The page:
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What a Coding Dojo taught me about agile
What a Coding Dojo taught me about agile
It's essential to value individuals and interactions over processes and tools. Here's why.
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“We are uncovering better ways of developing software by doing it and helping others do it.”
I like this sentence because it helps to understand why we could apply “agile” outside of software development. We could replace “developing software” in that sentence with something like “cooking,” and it would still give us a good idea of the mindset of people who engage in “agile cooking.”Of course, we often associate “agile” with specific practices. Let’s take the example of two agile practices that were used together during a Coding Dojo event. A Coding Dojo is a great way of uncovering better ways of developing… I’ll stop there; you know the rest of the sentence by now. A Coding Dojo is a great way to get better at something by practicing with others in a safe and controlled environment. The practices I uncovered that day were test-driven development and pair programming:
Test-driven development, or TDD, is a process in which a developer starts by writing an automated test for a function, then writes the code that will make the test pass.
Pair programming is when two coders work together using one computer.
The Coding Dojo experience
Imagine yourself in a room with 20 coders, one laptop, and one big screen. Two seats are near the computer for the first pair of programmers, and there are enough seats for the other programmer pairs who will observe before taking their turn at the keyboard.
The kata we used that day was the Bowling Game. The goal of the Bowling Game, as explained on the Coding Dojo website, is to “create a program, which, given a valid sequence of rolls for one line of American Ten-Pin Bowling, produces the total score for the game.”
Each pair of programmers has a five-minute timebox to advance in the resolution of the challenge, using TDD and taking steps that are as small as possible. At the end of the timebox, another pair will follow.The first coder starts by writing the first test. The test fails to red as there is no code yet (test tools associate green with a passing test and red with a failing test). The second coder writes the smallest possible amount of code to make the test pass green, and he or she then improve the tests. The test goes back to red, and we switch back to the first programmer, who then writes the smallest possible amount of code to make the test pass. And so on. Refactoring is done along the way.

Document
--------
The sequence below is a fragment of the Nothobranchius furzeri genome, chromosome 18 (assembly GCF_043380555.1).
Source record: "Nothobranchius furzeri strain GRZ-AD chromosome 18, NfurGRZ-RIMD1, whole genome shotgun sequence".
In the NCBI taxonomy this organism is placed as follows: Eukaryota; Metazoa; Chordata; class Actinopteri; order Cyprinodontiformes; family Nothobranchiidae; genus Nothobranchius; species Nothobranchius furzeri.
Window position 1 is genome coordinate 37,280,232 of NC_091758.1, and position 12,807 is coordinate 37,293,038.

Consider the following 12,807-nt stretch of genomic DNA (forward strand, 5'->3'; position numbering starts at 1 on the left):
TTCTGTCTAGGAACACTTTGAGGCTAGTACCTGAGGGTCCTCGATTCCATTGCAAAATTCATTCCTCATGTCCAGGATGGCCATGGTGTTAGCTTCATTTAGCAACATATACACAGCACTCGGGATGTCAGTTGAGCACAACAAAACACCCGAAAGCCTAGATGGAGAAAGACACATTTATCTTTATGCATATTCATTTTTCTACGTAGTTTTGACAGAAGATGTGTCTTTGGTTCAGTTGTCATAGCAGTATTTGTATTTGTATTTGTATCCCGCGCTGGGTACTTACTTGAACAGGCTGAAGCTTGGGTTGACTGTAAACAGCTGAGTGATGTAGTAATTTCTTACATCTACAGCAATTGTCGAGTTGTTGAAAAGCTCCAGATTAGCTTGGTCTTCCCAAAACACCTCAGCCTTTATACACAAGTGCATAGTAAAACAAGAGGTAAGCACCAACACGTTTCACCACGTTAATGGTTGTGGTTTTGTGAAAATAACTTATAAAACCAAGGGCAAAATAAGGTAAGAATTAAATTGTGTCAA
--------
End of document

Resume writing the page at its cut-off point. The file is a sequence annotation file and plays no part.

The interaction between the two coders is the kind of magic we all love to see. That's because contributors are not submitting a patch hoping for a fast review; they have the review in real time. And because they are progressing in small steps, explaining what they are doing, it is easy for everyone to stay connected, whether you are in the audience or the second coder in the pair.
Writing the test first forces an early understanding of what is required. Focusing on the smallest amount of code possible to make the test pass also helps to keep the design as simple as possible. Refactoring along the way ensures that we keep only the code we need.
Here are the key differences between the Coding Dojo experience and the typical development process:
Developers work in pairs instead of alone to code features and fix bugs
Testing is done before development instead of after code is developed
Code review is done in real time, with the pair, instead of waiting for another developer to review and merge
Looking at a larger amount of code makes it more difficult to understand. The process is not only slower but leads to less beneficial interactions between the coder and the reviewer.
Why do we consider pair programming and TDD agile practices? Because they are designed to foster strong interactions between the individual members of the team. These interactions help them express their best in the code they produce.
This brings us to the second sentence of the Agile Manifesto:
“Through this work, we have come to value: Individuals and interactions over processes and tools.”
You can, of course, have processes and tools. But those processes and tools should foster the expression of individuals and their interactions. The latter has more value than the former.
So the next time you are engaged in a conversation about tools or processes, ask yourself (and others): Are we bringing a tool or a process that will grow individuals and interactions?
Answering yes to that question shows you the agile way.